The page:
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October 3, 2005

Major 5th Circuit ruling upholding sizeable sentences in tax case

Those in the mood to read sentencing opinions rather than Miers' buzz (posts here and here) will be pleased the Fifth Circuit is back in action with US v. Saldana, No. 04-50527 (5th Cir. Sept. 30, 2005) (available here).  The last 20 pages of Saldana cover a lot of ground on the way to upholding two sizeable sentences involving upward departures in a tax case.  Here are a few snippets which reveal the Fifth Circuit's highly deferential approach to reasonableness review:

Even though, in this case, we concur with the district court's decision to depart above the Guidelines, we conclude that the extent of that departure approaches the outer boundary of reasonableness....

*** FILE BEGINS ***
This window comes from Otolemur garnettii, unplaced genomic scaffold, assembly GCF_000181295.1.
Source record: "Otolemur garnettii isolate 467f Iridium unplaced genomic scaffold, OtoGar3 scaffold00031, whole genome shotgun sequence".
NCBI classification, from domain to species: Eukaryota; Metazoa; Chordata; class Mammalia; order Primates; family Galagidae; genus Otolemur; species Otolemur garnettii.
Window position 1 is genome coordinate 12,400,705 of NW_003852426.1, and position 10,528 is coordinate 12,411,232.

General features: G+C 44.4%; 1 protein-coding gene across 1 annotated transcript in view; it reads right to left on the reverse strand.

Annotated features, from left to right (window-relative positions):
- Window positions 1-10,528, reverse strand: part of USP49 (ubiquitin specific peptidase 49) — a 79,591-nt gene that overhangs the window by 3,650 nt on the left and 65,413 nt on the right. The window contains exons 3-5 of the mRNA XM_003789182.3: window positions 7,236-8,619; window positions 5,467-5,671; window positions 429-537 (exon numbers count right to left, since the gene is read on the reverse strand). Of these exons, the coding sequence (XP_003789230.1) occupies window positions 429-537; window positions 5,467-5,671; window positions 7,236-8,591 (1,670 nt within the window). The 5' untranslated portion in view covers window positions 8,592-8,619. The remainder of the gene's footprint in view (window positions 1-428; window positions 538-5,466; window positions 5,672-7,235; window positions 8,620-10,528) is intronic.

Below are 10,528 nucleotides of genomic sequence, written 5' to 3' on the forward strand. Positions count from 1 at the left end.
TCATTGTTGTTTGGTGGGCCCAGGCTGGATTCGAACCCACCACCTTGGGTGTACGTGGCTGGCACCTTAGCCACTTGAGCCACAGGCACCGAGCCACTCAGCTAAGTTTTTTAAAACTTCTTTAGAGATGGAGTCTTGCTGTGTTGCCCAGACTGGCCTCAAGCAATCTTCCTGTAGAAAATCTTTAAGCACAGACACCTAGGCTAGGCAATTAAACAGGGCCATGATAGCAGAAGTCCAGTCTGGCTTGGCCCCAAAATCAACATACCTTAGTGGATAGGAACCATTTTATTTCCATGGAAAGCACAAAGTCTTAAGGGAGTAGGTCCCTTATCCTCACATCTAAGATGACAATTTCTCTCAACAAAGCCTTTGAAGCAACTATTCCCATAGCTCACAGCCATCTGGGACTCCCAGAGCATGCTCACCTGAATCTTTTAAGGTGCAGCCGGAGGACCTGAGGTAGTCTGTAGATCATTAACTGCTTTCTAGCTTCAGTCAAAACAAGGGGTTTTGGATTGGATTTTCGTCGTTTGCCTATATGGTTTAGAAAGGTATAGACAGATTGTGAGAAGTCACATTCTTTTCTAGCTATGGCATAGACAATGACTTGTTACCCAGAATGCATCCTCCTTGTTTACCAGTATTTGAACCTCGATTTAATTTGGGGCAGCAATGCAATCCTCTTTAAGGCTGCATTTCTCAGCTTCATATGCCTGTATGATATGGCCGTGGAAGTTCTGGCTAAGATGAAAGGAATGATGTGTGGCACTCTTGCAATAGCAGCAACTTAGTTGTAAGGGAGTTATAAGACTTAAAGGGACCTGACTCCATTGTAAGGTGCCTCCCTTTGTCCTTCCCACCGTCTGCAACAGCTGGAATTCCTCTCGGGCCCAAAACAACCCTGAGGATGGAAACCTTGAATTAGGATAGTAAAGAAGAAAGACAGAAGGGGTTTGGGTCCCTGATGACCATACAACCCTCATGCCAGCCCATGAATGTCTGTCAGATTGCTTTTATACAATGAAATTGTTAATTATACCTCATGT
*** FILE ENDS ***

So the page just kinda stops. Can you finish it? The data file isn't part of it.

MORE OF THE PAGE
Despite our misgivings about the length of this sentence, however, we are unwilling to hold that it is unreasonable.  The sentence does overstate the degree of harm, does not appear to advance the goal of uniformity, and does over-compensate for the number of counts, but each of these was a permissible reason for the district court to depart from the Guidelines' range and, taken together, would likely justify a sentence at least within striking distance of that imposed by the district court.  Given the deference we owe to the district court that has properly applied the Guidelines, we decline to hold the degree of the departure unreasonable.

October 3, 2005 at 03:33 PM | Permalink


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